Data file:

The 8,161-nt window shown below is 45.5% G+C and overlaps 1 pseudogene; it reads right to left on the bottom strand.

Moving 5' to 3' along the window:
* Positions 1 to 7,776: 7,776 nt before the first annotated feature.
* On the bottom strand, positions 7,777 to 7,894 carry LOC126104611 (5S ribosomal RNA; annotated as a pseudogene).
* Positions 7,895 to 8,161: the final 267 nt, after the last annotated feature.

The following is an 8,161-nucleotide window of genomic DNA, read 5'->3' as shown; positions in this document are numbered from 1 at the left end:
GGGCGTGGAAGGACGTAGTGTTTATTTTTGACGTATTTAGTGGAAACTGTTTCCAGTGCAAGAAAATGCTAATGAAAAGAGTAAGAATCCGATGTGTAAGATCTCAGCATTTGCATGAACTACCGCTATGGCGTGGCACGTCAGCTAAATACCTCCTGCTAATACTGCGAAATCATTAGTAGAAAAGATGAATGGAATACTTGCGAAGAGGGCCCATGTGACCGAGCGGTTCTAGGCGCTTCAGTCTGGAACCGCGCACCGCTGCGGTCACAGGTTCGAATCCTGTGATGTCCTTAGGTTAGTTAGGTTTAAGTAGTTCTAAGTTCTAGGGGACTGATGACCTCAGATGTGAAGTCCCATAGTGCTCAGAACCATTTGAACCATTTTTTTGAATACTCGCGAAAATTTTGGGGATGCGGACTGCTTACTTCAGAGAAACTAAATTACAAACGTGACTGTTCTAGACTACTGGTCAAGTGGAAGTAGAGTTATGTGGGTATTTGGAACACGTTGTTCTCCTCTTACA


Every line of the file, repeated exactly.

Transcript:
The 8,161-nt window shown below is 45.5% G+C and overlaps 1 pseudogene; it reads right to left on the bottom strand.

Moving 5' to 3' along the window:
* Positions 1 to 7,776: 7,776 nt before the first annotated feature.
* On the bottom strand, positions 7,777 to 7,894 carry LOC126104611 (5S ribosomal RNA; annotated as a pseudogene).
* Positions 7,895 to 8,161: the final 267 nt, after the last annotated feature.

The following is an 8,161-nucleotide window of genomic DNA, read 5'->3' as shown; positions in this document are numbered from 1 at the left end:
GGGCGTGGAAGGACGTAGTGTTTATTTTTGACGTATTTAGTGGAAACTGTTTCCAGTGCAAGAAAATGCTAATGAAAAGAGTAAGAATCCGATGTGTAAGATCTCAGCATTTGCATGAACTACCGCTATGGCGTGGCACGTCAGCTAAATACCTCCTGCTAATACTGCGAAATCATTAGTAGAAAAGATGAATGGAATACTTGCGAAGAGGGCCCATGTGACCGAGCGGTTCTAGGCGCTTCAGTCTGGAACCGCGCACCGCTGCGGTCACAGGTTCGAATCCTGTGATGTCCTTAGGTTAGTTAGGTTTAAGTAGTTCTAAGTTCTAGGGGACTGATGACCTCAGATGTGAAGTCCCATAGTGCTCAGAACCATTTGAACCATTTTTTTGAATACTCGCGAAAATTTTGGGGATGCGGACTGCTTACTTCAGAGAAACTAAATTACAAACGTGACTGTTCTAGACTACTGGTCAAGTGGAAGTAGAGTTATGTGGGTATTTGGAACACGTTGTTCTCCTCTTACA